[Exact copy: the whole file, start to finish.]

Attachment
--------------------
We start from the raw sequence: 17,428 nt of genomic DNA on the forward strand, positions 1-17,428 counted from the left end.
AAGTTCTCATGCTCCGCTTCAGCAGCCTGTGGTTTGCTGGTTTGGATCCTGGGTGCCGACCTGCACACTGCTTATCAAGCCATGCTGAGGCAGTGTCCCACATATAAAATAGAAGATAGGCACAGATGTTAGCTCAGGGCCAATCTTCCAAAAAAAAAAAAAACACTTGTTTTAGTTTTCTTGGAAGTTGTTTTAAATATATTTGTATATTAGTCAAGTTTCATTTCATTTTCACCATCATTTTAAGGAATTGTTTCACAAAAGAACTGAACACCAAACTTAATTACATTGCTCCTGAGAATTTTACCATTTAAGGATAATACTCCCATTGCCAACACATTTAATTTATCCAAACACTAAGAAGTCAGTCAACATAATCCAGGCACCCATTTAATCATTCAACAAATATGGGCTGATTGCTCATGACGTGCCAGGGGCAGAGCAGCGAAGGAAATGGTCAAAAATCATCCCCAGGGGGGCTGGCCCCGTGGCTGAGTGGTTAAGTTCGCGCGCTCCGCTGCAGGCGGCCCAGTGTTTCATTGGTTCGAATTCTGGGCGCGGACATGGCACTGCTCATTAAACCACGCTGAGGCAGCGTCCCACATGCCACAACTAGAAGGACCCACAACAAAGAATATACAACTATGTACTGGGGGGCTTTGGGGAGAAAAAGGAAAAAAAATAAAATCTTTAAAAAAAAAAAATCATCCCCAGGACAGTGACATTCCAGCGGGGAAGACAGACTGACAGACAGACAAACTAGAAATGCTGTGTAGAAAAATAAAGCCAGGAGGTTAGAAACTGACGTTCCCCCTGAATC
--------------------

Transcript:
We start from the raw sequence: 17,428 nt of genomic DNA on the forward strand, positions 1-17,428 counted from the left end.
AAGTTCTCATGCTCCGCTTCAGCAGCCTGTGGTTTGCTGGTTTGGATCCTGGGTGCCGACCTGCACACTGCTTATCAAGCCATGCTGAGGCAGTGTCCCACATATAAAATAGAAGATAGGCACAGATGTTAGCTCAGGGCCAATCTTCCAAAAAAAAAAAAAACACTTGTTTTAGTTTTCTTGGAAGTTGTTTTAAATATATTTGTATATTAGTCAAGTTTCATTTCATTTTCACCATCATTTTAAGGAATTGTTTCACAAAAGAACTGAACACCAAACTTAATTACATTGCTCCTGAGAATTTTACCATTTAAGGATAATACTCCCATTGCCAACACATTTAATTTATCCAAACACTAAGAAGTCAGTCAACATAATCCAGGCACCCATTTAATCATTCAACAAATATGGGCTGATTGCTCATGACGTGCCAGGGGCAGAGCAGCGAAGGAAATGGTCAAAAATCATCCCCAGGGGGGCTGGCCCCGTGGCTGAGTGGTTAAGTTCGCGCGCTCCGCTGCAGGCGGCCCAGTGTTTCATTGGTTCGAATTCTGGGCGCGGACATGGCACTGCTCATTAAACCACGCTGAGGCAGCGTCCCACATGCCACAACTAGAAGGACCCACAACAAAGAATATACAACTATGTACTGGGGGGCTTTGGGGAGAAAAAGGAAAAAAAATAAAATCTTTAAAAAAAAAAAATCATCCCCAGGACAGTGACATTCCAGCGGGGAAGACAGACTGACAGACAGACAAACTAGAAATGCTGTGTAGAAAAATAAAGCCAGGAGGTTAGAAACTGACGTTCCCCCTGAATC